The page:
A high lottery number saved Auster from having to worry about the Vietnam draft, and instead of pursuing a Ph.D. he took a job with the Census Bureau. During this period he also began work on the novels In the Country of Last Things and Moon Palace , which he would not complete until many years later. His stepfather Norman Schiff got him a job as utilityman, and then messman, on a tanker called the Esso Florence, which made its way between the Atlantic coast and the Gulf of Mexico.

In mid-February 1971 Auster left once again for Paris. He supported himself there with a variety of odd jobs – minor literary tasks, operating the night time switchboard for the Paris bureau of the New York Times, translating the North Vietnamese Constitution. He made the acquaintance of a film producer for whom he worked on several miscellaneous projects, and he went to Mexico for one month to assist the producer’s wife on an abortive book project about Quetzalcoatl. The Mexico trip turned out to be, Auster says in Hand to Mouth, "among the grimmest, most unsettling days of my life."

On 6 October 1974, Auster married Lydia Davis but this marriage was supposed fail.

Auster and Davis worked on book translations – most of them, with the exception of a Jean-Paul Sartre collection titled Life/Situations, exceedingly pedestrian.

Auster worked on two more poetic sequences, Wall Writing and Disappearances, and contributed reviews and essays to the New York Review of Books, Commentary, Harper’s, and elsewhere.

On 14 January 1979, the morning after he had completed White Spaces, one of Auster’s uncles phoned to say that Auster’s father had died during the night. The inheritance that Auster received, though by no means enormous, was instrumental in the continuation of his career. Auster explained to McCaffery and Gregory that "for the first time in my life I had the time to write, to take on long projects without worrying about how I was going to pay the rent."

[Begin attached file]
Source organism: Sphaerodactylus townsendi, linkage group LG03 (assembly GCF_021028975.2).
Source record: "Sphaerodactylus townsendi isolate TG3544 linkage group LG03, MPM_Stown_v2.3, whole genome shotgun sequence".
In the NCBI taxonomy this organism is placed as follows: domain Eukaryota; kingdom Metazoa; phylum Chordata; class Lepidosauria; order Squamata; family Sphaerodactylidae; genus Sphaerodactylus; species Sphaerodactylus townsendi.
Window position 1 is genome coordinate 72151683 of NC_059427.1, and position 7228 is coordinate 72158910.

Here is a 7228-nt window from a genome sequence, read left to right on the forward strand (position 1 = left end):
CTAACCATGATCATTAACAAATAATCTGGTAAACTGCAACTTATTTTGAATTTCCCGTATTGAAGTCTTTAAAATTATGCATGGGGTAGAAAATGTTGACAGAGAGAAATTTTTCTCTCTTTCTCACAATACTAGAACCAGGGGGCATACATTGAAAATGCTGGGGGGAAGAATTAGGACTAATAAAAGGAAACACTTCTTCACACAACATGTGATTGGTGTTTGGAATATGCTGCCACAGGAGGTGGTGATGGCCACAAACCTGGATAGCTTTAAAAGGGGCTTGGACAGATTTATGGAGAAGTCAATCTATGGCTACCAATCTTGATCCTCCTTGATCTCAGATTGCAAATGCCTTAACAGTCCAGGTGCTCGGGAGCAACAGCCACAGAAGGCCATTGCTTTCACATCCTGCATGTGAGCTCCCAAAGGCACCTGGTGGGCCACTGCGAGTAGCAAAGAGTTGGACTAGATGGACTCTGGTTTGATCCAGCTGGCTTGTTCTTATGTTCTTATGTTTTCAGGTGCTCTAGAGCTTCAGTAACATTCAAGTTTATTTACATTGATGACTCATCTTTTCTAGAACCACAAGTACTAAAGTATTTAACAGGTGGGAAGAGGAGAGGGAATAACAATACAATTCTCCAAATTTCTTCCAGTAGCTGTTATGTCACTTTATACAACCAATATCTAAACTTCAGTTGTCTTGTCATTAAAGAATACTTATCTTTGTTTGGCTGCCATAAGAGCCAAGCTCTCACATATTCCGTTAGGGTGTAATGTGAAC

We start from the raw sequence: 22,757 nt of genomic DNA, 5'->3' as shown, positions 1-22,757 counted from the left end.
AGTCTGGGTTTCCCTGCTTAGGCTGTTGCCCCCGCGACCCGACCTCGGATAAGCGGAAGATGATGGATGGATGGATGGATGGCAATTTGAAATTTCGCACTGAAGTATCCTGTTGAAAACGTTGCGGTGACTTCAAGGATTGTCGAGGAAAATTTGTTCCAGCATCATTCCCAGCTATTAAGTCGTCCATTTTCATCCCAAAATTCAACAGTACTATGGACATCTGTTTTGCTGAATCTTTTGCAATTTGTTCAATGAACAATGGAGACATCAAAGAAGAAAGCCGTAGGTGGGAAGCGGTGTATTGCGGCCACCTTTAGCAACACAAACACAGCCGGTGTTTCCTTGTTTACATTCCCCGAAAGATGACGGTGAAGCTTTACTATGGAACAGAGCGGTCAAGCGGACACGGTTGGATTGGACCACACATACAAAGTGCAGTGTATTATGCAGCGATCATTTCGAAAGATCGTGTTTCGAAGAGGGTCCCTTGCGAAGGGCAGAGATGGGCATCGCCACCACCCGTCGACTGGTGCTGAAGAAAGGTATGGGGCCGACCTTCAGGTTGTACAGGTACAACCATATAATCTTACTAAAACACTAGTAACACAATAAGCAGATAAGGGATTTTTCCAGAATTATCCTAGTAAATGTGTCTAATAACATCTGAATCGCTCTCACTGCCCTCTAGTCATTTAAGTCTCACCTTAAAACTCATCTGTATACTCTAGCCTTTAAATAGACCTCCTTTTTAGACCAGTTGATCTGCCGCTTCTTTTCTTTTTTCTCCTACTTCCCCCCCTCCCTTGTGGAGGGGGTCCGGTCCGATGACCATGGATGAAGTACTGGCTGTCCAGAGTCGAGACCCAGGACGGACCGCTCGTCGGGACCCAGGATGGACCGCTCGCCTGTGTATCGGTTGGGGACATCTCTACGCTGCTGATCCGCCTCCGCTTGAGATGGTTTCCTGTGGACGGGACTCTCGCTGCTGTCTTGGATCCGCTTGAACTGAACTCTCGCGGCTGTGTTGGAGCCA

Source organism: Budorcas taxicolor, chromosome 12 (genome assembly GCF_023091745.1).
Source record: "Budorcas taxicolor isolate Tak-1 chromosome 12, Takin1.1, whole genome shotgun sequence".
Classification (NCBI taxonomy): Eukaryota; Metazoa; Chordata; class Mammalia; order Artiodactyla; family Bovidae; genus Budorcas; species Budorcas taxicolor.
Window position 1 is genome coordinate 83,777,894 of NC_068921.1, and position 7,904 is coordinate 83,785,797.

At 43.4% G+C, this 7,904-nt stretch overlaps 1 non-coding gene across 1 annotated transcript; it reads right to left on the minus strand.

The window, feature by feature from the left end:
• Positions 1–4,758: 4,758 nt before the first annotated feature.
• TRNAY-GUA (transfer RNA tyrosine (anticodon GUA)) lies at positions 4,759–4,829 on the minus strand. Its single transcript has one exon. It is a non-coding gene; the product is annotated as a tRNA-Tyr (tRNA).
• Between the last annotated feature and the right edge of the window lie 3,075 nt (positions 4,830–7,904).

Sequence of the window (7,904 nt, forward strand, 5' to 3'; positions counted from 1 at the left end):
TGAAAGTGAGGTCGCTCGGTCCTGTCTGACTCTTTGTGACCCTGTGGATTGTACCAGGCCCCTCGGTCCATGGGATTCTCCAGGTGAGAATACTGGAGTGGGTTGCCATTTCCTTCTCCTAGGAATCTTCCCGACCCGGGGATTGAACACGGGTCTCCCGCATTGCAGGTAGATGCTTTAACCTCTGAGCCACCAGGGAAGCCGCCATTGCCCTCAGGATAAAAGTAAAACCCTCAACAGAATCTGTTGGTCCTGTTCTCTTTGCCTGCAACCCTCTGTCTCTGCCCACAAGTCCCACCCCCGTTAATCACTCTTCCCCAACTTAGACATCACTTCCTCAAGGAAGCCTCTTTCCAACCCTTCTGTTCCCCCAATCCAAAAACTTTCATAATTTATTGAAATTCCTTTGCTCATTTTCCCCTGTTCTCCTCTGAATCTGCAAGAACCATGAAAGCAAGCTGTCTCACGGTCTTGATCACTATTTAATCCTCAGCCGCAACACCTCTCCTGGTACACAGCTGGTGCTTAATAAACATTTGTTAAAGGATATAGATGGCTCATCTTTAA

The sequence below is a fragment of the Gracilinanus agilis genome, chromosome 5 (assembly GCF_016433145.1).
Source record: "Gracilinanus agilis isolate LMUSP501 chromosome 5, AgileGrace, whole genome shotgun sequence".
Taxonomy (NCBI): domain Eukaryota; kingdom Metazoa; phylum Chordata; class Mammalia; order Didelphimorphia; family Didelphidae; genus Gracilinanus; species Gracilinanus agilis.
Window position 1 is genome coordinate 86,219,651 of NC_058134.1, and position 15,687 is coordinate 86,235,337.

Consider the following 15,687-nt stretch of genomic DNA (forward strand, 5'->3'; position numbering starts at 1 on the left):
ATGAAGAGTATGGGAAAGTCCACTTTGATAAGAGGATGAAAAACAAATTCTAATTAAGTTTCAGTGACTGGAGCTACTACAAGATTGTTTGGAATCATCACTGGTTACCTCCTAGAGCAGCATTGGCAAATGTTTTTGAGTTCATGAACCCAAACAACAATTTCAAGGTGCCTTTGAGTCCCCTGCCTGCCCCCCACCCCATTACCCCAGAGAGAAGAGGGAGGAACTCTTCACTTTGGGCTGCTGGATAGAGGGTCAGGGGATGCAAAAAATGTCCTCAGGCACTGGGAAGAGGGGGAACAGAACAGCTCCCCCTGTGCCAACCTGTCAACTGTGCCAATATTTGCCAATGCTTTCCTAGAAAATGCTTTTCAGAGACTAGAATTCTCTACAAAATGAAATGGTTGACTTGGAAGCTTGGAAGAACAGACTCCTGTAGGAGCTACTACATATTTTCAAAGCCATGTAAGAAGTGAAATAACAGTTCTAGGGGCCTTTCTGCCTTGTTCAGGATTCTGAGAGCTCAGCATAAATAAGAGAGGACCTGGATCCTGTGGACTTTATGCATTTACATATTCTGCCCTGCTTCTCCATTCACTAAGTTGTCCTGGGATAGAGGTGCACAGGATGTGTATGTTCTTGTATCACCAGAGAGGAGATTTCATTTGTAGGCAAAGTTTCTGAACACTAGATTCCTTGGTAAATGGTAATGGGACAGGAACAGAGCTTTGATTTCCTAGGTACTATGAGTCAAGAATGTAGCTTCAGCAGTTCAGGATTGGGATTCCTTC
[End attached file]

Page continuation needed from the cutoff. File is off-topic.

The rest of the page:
Auster’s final original collection of poetry, Facing the Music, was published in 1980 by Station Hill Press. The same year – as well as the same publisher – saw the publication of Auster’s prose work White Spaces. Auster had by now completed Portrait of an Invisible Man – an extended meditation on his father’s death that would form the first half of The Invention of Solitude – and during 1980 he would begin work on Invention’s second half, The Book of Memory. What Auster would later call the "uni-vocal expression" of his poems was beginning to give way to the self-contradictory expression of prose, and the poet was on the verge of transforming himself into a novelist.

By early 1980 Auster had moved from his dismal lodgings on Varick Street to an apartment in Brooklyn. There he worked on The Book of Memory and on a bilingual anthology titled The Random House Book of Twentieth Century-French Poetry. It was here that a pair of wrong-number phone calls intended for the Pinkerton Agency planted the seed that would become City of Glass.